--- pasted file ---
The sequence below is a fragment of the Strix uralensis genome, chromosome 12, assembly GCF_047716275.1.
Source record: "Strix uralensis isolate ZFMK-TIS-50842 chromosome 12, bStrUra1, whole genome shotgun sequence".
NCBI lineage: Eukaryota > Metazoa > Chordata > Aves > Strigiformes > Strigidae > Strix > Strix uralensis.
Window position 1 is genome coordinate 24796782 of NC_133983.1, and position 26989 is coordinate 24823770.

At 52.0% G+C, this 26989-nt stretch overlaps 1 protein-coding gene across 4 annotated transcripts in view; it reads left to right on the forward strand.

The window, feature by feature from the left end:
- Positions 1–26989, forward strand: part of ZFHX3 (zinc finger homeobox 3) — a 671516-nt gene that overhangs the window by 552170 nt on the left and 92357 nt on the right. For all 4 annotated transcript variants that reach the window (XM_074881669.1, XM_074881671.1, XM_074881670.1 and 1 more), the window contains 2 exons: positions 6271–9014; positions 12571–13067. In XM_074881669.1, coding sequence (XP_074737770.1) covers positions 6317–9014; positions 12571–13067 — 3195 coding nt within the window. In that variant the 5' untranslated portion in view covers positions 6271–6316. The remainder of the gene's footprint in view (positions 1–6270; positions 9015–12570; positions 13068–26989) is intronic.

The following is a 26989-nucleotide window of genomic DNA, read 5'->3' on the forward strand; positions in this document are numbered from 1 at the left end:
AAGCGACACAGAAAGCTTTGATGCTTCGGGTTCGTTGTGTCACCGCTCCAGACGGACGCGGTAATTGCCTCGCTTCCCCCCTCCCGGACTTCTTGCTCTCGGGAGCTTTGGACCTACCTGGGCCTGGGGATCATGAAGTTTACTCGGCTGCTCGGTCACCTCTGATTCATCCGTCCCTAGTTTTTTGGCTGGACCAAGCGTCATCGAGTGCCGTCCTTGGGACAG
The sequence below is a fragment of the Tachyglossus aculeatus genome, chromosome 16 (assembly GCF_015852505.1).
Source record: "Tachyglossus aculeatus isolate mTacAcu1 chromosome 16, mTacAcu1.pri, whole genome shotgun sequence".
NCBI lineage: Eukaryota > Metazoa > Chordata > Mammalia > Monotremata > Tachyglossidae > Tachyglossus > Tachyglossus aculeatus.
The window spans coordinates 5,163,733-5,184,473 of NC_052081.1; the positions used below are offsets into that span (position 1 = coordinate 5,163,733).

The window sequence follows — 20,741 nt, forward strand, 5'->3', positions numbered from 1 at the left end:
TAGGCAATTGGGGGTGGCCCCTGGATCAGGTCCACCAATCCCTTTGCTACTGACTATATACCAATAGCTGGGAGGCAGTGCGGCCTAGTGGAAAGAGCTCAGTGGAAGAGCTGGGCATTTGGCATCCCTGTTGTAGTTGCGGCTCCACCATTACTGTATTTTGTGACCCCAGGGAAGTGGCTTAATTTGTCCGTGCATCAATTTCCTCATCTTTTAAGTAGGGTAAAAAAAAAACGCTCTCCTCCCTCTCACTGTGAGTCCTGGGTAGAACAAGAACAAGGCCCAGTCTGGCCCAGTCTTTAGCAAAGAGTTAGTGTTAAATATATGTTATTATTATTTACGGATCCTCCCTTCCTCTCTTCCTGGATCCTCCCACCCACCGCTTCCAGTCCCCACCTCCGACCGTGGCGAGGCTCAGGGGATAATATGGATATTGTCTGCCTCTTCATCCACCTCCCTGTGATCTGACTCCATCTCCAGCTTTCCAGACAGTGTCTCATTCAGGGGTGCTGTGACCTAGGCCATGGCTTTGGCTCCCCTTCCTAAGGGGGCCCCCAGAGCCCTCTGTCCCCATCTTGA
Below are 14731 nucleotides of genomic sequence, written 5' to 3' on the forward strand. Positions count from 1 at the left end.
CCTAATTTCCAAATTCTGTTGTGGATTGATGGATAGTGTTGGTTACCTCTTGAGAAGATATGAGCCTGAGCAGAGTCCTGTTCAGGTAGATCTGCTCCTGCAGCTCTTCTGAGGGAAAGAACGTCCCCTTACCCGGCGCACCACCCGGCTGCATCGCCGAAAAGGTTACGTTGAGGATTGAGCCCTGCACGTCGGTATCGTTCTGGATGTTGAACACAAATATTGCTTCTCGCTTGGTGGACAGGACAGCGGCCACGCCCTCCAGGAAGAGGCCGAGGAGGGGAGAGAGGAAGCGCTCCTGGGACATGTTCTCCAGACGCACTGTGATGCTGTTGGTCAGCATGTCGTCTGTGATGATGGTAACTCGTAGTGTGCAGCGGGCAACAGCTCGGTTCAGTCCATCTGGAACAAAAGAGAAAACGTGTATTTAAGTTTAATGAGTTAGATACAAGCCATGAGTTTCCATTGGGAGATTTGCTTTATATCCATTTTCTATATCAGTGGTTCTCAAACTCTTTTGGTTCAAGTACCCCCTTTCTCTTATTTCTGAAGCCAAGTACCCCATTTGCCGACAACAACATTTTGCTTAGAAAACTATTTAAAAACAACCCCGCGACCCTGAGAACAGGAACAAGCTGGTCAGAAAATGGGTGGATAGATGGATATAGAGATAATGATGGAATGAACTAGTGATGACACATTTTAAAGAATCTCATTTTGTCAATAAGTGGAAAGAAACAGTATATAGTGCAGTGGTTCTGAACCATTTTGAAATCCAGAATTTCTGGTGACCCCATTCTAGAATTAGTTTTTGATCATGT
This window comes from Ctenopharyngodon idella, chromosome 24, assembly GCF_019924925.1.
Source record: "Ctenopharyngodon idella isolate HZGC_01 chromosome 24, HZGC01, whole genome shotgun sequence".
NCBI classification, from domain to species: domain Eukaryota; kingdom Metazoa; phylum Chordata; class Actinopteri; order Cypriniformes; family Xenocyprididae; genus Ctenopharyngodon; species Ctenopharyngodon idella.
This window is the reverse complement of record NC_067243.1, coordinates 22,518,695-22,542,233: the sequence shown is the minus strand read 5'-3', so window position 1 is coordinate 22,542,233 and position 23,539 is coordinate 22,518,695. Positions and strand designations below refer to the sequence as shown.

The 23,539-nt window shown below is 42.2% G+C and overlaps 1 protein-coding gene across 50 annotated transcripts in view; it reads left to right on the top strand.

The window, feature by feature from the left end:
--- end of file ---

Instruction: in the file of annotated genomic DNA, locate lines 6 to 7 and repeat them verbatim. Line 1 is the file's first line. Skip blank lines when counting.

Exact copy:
The window, feature by feature from the left end:
- Positions 1–26989, forward strand: part of ZFHX3 (zinc finger homeobox 3) — a 671516-nt gene that overhangs the window by 552170 nt on the left and 92357 nt on the right. For all 4 annotated transcript variants that reach the window (XM_074881669.1, XM_074881671.1, XM_074881670.1 and 1 more), the window contains 2 exons: positions 6271–9014; positions 12571–13067. In XM_074881669.1, coding sequence (XP_074737770.1) covers positions 6317–9014; positions 12571–13067 — 3195 coding nt within the window. In that variant the 5' untranslated portion in view covers positions 6271–6316. The remainder of the gene's footprint in view (positions 1–6270; positions 9015–12570; positions 13068–26989) is intronic.